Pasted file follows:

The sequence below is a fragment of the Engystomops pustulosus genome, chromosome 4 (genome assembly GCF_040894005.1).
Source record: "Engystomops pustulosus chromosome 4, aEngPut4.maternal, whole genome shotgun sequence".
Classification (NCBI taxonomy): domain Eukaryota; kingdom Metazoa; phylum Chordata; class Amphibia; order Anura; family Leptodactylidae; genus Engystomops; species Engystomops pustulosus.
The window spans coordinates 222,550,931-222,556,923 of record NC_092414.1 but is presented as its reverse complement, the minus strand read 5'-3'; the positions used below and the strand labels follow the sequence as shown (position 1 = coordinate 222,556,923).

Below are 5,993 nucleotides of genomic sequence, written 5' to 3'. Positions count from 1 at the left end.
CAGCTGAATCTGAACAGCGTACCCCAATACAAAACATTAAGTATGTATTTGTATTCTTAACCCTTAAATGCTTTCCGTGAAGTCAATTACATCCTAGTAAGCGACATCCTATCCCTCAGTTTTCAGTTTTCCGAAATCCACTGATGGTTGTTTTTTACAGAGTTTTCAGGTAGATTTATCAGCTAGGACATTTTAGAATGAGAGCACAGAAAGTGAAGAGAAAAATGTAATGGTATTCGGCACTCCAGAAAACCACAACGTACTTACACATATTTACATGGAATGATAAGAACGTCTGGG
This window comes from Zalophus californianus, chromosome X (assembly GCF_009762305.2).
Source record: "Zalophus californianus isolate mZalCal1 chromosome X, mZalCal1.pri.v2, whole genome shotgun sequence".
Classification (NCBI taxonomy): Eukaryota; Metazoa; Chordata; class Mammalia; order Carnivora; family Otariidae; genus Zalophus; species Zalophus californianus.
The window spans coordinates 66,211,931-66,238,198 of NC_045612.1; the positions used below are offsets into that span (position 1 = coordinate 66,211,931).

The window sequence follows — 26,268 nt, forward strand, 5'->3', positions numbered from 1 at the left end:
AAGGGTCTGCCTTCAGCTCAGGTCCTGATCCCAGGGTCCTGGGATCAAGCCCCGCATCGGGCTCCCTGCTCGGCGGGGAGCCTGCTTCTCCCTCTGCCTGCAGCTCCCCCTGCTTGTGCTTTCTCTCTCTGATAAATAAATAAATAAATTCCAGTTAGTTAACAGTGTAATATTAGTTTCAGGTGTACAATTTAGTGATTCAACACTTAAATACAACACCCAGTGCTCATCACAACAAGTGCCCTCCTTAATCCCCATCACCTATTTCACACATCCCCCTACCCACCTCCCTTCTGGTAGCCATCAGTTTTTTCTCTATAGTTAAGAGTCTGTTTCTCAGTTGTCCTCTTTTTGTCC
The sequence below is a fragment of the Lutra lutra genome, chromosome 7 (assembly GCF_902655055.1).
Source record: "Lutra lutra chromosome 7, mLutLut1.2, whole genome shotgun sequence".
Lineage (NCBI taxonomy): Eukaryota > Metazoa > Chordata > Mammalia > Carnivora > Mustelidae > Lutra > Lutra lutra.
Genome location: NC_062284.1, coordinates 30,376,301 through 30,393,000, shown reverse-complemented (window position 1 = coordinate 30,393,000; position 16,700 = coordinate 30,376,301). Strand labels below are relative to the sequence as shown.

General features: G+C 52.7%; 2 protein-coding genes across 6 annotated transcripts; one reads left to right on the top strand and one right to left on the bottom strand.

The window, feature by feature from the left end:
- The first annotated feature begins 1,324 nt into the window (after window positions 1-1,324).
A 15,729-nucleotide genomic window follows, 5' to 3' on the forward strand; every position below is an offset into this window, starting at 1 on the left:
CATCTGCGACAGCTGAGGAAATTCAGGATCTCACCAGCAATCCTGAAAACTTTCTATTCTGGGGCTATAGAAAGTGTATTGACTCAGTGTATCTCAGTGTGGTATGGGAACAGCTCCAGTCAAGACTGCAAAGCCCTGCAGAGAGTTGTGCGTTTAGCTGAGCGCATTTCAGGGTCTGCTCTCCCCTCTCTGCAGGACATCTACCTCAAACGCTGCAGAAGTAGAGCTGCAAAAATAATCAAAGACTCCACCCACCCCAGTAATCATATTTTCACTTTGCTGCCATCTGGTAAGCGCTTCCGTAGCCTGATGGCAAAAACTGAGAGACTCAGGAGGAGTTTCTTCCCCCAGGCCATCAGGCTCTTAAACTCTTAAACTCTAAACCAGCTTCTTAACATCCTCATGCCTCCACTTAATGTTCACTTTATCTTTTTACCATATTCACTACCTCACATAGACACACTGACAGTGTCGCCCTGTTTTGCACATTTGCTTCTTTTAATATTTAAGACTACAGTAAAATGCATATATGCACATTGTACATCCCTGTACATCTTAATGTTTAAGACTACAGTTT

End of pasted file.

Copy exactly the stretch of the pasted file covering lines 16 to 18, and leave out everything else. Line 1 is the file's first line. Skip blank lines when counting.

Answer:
Genome location: NC_062284.1, coordinates 30,376,301 through 30,393,000, shown reverse-complemented (window position 1 = coordinate 30,393,000; position 16,700 = coordinate 30,376,301). Strand labels below are relative to the sequence as shown.

General features: G+C 52.7%; 2 protein-coding genes across 6 annotated transcripts; one reads left to right on the top strand and one right to left on the bottom strand.

The window, feature by feature from the left end: